Oyster Guy- Not a myth! My father and I were never much for rings but they were popular with mostly senior NCOs from my memory. This is Vietnam era and just after but the SF trifecta was the Randall knife, Rolex watch and star sapphire ring.

GSV JR said...

Your prose is (usually) worth ten of these hunks of metal. It's a timepiece for chrissakes.

Sound advice, per usual, from Trad Dad. But the drink-the-local-beer thing? Not in NYC, brother.

Anonymous said...

FYI - The word is spelled "Marines". Carry on...

Patsy said...

My husband has that watch - looks to be in the same condition as yours.

His father had one too, but sold it. It was too tricky with 2 sons and 8 grandsons.

Scott said...

Great post. The guy is Navy, but not a Seabee. Wearing a f'd up UN patch. Poor guy. I bought my Oysterdate on my first deployment. Single 24 year olds on deployment have more discretionary income than anyone in the world. Love your dad's advice. Did you know they brew beer in Pakistan? It ain't bad. BTW, Subs are still real big with all the SFers I come across.

Scott

Jeremiah said...

For SF it used to be Rolexes---now it's Oakleys--LOL. The watch of choice for Rangers in the late 70s was the Seiko auto diver with the black rubber strap. Maybe tougher and more accurate than my Sub, but who cares? If I'm two minutes late to anything but a raid or ambush these days I'm usually early. That said, my Sub was my first good watch, it is in my gun safe, and it is earmarked for my son.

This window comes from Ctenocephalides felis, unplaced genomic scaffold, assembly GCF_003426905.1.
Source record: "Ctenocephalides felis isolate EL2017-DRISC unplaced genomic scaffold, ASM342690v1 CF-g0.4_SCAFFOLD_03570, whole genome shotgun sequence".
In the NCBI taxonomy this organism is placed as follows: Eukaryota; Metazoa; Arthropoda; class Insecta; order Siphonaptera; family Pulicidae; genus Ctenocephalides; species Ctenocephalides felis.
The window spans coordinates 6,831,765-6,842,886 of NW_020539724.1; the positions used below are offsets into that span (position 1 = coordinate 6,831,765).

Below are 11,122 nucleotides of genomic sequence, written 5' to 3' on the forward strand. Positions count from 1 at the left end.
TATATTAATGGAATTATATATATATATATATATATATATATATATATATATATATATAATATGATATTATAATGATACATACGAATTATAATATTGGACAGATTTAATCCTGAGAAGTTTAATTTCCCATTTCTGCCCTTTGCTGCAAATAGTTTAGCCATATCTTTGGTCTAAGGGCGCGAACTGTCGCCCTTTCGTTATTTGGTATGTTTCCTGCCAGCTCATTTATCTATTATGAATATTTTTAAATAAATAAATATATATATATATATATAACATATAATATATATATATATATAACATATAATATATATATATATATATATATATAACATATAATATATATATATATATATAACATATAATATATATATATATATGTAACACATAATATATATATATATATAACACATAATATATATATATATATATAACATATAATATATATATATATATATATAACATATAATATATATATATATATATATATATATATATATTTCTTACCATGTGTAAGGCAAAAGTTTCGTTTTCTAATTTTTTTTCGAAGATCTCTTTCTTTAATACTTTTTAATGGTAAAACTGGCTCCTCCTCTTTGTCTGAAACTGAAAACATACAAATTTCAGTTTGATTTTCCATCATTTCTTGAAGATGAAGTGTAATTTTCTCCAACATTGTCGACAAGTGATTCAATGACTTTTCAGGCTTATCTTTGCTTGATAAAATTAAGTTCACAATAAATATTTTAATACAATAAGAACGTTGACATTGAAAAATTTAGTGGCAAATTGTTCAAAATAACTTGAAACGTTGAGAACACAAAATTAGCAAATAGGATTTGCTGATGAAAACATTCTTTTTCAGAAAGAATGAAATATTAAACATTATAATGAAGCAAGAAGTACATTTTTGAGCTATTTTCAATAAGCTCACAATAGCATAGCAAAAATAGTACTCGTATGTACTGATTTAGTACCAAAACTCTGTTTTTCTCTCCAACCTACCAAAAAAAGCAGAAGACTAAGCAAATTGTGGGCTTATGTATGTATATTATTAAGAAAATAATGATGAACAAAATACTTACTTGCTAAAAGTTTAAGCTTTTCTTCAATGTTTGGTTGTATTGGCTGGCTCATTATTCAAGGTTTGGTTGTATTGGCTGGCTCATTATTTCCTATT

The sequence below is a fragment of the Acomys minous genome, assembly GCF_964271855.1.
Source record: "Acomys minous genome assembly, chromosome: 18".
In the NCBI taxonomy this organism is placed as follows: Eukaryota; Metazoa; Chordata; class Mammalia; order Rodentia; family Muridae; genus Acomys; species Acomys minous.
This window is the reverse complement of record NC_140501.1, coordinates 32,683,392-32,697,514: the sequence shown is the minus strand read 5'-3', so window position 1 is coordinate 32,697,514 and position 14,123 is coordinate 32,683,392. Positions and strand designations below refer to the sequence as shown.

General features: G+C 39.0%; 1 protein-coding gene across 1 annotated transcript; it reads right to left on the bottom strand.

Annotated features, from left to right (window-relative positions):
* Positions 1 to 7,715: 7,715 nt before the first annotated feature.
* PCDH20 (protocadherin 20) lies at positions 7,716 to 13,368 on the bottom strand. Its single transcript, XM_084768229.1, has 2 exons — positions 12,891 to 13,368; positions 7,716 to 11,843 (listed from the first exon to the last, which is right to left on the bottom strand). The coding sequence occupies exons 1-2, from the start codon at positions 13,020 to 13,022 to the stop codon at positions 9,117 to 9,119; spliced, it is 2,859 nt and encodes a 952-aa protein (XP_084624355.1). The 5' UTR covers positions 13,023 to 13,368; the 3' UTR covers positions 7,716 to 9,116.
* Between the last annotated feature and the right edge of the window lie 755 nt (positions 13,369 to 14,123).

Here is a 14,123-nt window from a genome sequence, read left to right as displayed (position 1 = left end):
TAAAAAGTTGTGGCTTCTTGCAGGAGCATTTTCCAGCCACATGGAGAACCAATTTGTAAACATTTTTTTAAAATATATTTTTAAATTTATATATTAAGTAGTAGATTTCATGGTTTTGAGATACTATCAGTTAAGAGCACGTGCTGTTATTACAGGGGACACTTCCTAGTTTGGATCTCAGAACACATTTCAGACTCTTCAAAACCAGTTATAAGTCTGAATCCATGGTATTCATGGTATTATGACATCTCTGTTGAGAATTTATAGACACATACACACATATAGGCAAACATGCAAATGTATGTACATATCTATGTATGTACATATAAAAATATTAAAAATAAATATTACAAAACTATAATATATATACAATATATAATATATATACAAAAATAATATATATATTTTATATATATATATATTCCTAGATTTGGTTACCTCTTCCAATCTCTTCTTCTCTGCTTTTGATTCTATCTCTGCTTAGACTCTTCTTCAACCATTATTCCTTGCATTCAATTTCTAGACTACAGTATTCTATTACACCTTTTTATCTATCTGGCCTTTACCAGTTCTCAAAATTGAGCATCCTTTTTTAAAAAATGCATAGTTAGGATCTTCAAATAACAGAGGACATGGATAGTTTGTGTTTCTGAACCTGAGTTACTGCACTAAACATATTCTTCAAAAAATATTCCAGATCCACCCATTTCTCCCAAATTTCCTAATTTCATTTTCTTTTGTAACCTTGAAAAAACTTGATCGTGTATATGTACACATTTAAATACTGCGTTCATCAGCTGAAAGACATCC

Main Line Sportsman said...

Advice from Dad about checking out the Mom of potential is dead-on.
My Rolex GMT master II is also dead-on. I set it by the U.S. Atomic Clock once in a while and barely misses a second.

Jeff P. said...

I remember you were the only guy in college that had a watch that was not made out of plastic.

p.s. love my Sub

Ben said...

Great post. 2 things close to my heart: my dad and the Rolex he (and mom) gave me.

... and my pop STILL has that shitty reel to reel that he insists will become an rare and sought after artifact. Roger that on the former but not the latter.

Never fail to honor your parents.

Ben said...

... by the way, you and your pop look effing squared away in that scouting pic.

Tin-tin's phred/dad said...

Timex: I still wear a vintage Timex with web strap. Excellent watch but no style setter. (Who needs style?)

Star sapphire ring (or any other ring):
As a young infantry recruit I saw a man jump off a truck and his ring got caught and stripped all the meat off his finger. I've never worn a ring since then.

Panmunjom, Korea: On our side, the troops are from all U.S. and some UN forces. It's a "purple suit" unit (mix all the uniform colors and you get purple).
They're subject to attack by the North Koreans at any moment and are all heroes in my book. (Incidentally, one of my close friends is a retired Marine Gunny -- men don't come any better than that.)

Reel-to-reel tape machines:
You'd be surprised how sought after the good ones (like Akai) are.

Drink what the locals are drinking is prudent -- especially if you're in a Texas road house bar. (One of those with chicken wire in front of the band stand.)

tintin said...

Thanks, Bill.

Bro- I'm game. Just don't shoot me.

DB- Do you remember how many pictures we took of it? With your camera and your film?

Unc Looney- Shit. I'm doing a whole week of suits and cigars next month.

AB- Thanks. I thought it was one of my worse. Stew knows.

P- Thanks. See above.

AW-"Inheritance without the painful part. Love that thing." Well said.

Stew (GSV JR)- "Your prose is (usually)worth more..." Yeah, this came up short. Probably because I was sober when I wrote it. But the pics are good and I figured that's all anybody really cares about.

Anon- This guy has a neck so I doubt he's a Marine. But thanks for the correction.

Patsy- That's how I wound up a best man. A buddy had four brothers.

Scott- Great to hear the Subs are still popular with SF. I thought the hipsters in Brooklyn had absconded with 'em. It's insane how many of 'em there are.